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Thu 5 Mar 2015 10:01 AM

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Gulf will see a drop off in plane orders in 2015, says Boeing exec

US planemaker forecast that the region won't see the "same magnitude" of record-breaking sales seen in recent years

Gulf will see a drop off in plane orders in 2015, says Boeing exec
(Getty Images)

The
Gulf region will not see a repeat of the massive aircraft orders witnessed last
year for the foreseeable future, US manufacturer Boeing has conceded.

Airlines
from the Gulf ordered 216 aircraft from Boeing in 2014, with the bulk of it
made up of 150 777X aircraft ordered by Dubai’s Emirates in July. That followed
153 orders in 2013.

However,
Marty Bentrott (pictured below), vice president of sales for the Middle East, Russia and Central
Asia at Boeing Commercial Airplanes, said the order book for 2015 would not be
as impressive.

“We
sold a lot of airplanes here last year, over 200 airplanes into the region. I
don’t think you are going to see those kinds of quantities in terms of new
orders in 2015… there are a lot of factors that will come into play,” he told
Arabian Business in an interview in Dubai.

The
lower forecast comes despite the biannual Dubai Airshow scheduled for November,
this year. Dubai Airshow 2013 registered $206.1 billion worth of sales. The
record-breaking deals from Etihad Airways, Emirates Airline, flydubai and Qatar
Airways included Emirates’ $99 billion order from Boeing and Airbus, dubbed the
largest-ever aircraft order in civil aviation.

“I
think they will have orders, but I don’t think you will have the same magnitude
as you did at the last Dubai Airshow, Bentrott predicted. “There will be some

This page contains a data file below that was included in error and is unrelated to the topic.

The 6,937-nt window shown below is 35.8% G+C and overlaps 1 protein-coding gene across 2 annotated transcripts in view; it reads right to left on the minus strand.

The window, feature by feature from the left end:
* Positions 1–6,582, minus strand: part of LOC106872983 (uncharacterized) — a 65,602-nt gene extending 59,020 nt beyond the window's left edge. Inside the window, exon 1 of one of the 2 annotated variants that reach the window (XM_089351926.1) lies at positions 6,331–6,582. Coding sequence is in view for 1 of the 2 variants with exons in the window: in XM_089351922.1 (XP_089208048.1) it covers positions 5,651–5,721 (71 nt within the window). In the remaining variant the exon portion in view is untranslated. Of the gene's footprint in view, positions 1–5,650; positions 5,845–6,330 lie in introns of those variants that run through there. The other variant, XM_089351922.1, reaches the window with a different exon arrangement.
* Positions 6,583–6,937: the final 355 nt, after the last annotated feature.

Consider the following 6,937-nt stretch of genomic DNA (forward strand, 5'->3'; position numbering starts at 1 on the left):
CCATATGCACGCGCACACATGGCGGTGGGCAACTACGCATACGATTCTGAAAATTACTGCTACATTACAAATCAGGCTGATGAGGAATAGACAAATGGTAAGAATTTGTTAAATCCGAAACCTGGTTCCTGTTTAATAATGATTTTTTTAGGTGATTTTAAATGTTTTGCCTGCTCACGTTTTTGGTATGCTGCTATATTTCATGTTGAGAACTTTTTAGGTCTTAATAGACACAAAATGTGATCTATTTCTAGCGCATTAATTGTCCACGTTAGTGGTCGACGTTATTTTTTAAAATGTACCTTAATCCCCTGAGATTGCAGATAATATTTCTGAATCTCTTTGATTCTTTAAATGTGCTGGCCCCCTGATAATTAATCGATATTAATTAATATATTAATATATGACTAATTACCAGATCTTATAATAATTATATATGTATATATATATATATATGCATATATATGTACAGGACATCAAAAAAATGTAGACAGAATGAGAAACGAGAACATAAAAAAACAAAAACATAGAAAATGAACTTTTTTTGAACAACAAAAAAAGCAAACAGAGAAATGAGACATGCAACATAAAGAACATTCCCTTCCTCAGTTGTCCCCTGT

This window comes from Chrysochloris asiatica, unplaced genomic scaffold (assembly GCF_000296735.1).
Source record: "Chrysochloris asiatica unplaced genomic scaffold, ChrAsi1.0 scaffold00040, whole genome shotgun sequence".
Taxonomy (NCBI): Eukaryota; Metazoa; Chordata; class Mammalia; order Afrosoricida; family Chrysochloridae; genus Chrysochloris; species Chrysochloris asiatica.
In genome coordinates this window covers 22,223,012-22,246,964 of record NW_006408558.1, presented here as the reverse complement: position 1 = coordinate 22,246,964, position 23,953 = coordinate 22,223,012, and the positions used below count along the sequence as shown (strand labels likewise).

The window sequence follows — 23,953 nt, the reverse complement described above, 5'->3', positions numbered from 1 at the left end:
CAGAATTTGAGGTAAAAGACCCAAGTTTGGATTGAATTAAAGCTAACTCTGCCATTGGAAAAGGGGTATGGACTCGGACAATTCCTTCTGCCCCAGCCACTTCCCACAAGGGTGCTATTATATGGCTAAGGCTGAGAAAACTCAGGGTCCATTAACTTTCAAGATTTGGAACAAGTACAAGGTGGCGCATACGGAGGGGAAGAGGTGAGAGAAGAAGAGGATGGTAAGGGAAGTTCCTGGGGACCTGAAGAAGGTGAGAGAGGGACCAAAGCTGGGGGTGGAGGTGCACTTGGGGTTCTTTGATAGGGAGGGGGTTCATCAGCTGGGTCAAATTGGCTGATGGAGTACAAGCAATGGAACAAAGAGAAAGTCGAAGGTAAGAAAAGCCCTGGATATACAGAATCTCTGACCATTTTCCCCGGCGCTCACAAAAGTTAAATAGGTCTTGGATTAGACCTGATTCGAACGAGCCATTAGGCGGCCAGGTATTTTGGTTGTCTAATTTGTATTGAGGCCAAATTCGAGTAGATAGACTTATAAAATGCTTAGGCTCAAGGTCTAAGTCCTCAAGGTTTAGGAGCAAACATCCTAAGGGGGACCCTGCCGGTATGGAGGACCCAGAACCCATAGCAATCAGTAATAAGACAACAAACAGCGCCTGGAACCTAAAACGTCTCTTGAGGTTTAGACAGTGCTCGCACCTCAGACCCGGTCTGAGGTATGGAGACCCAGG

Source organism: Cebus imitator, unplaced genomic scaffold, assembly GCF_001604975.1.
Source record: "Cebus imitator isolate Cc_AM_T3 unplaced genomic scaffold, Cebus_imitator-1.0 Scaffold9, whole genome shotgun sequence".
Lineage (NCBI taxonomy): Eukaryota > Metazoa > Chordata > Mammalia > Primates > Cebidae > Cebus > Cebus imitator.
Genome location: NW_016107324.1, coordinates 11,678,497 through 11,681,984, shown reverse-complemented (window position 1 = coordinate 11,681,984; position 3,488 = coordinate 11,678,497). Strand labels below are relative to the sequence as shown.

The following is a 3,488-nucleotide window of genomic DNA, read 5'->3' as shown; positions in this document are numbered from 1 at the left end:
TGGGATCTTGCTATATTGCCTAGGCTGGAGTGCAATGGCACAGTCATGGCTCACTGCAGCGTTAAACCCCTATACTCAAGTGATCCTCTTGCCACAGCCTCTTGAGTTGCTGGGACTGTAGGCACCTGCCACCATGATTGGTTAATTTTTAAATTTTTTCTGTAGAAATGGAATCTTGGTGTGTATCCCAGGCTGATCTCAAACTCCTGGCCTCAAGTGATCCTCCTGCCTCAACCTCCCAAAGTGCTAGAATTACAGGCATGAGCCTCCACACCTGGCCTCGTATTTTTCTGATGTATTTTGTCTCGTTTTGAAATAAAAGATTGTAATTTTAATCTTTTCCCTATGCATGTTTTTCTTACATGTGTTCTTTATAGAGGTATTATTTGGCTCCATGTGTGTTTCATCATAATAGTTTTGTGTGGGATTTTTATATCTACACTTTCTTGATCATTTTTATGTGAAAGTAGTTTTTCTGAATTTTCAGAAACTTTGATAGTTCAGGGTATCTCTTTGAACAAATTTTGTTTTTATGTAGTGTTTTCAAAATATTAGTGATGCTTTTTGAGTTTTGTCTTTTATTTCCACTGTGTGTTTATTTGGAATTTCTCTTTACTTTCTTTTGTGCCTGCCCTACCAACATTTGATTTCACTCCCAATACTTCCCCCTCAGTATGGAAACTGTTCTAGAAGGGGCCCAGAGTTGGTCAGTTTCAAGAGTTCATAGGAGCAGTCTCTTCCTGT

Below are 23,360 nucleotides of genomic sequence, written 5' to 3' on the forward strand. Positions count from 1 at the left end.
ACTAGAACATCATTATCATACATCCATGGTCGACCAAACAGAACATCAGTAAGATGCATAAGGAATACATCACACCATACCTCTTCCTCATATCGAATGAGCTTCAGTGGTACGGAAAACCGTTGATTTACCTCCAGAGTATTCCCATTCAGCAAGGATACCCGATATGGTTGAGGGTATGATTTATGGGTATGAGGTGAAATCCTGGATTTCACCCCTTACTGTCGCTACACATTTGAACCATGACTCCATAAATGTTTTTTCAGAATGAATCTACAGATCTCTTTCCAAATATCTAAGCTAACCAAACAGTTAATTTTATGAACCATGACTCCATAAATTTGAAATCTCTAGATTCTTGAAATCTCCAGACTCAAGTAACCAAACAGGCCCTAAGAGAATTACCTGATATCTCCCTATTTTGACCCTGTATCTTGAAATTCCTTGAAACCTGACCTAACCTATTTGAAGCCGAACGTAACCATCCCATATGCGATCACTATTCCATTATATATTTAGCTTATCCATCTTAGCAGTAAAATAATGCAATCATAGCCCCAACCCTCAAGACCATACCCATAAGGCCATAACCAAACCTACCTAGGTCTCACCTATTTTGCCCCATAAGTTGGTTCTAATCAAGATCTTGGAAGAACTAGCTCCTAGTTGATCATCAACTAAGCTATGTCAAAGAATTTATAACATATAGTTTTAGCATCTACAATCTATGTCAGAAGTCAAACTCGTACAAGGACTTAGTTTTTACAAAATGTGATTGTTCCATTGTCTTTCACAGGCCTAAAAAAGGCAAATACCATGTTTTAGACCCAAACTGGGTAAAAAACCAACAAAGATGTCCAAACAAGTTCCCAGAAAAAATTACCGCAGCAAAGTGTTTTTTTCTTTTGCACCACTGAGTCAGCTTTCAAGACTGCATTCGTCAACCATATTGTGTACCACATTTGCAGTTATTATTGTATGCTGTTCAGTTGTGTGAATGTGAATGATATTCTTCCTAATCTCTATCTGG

select opportunities but big orders for near-term deliveries, I don’t see
that.”

One
potential sale up for grabs is the replacement of the 70 A350 aircraft Emirates
canceled with Airbus last year, and which is currently being renegotiated.

Emirates
previously said it had cancelled the A350 order after Airbus changed the
plane’s specifications, but said it would look closely at how the aircraft
performs once it starts flying.

“They
[Emirates] cancelled their A350s last year and they have been talking about
doing a replacement for that previous commitment, so that is maybe 70
airplanes. [Also] Qatar and Akbar [Al Baker, CEO of Qatar Airways] is always in
the market looking for opportunities,” Bentrott said of the orders Boeing was
targeting for 2015.

Emirates
president Tim Clark told Reuters the carrier would need new widebody planes
from 2019, although it could also keep older planes in service for longer. He
added by that time the A350 would be in competition with Boeing’s 787-10 jet,
which is due to enter service in 2018.

Bentrott
said he believed the slump in oil prices, which fell almost 50 percent in 2014 and is currently hovering around the $60 a barrel mark, was
not a factor in the reduced number of sales likely from the Gulf.

“I
haven’t sensed that at all and we haven’t had any fall-off relative to backlog
or demand as a result of the change in oil prices today.”

One
socio-political issue that may impact Boeing’s sales, is the increasingly
bitter war of words developing between major US and Gulf carriers.

Delta
Air Lines, United Airlines and American Airlines have asked the White House to
look into the financial statements of the three big Gulf carriers, which they
accuse of receiving more than $40 billion in subsidies from their governments
since 2004.

The
big US players have called on Washington to renegotiate or cancel the open
skies agreements it has with the UAE and Qatari governments.

"Boeing
supports a commercial-aviation industry based on open and fair competition, and
open skies has long been a key factor in this, benefiting both US and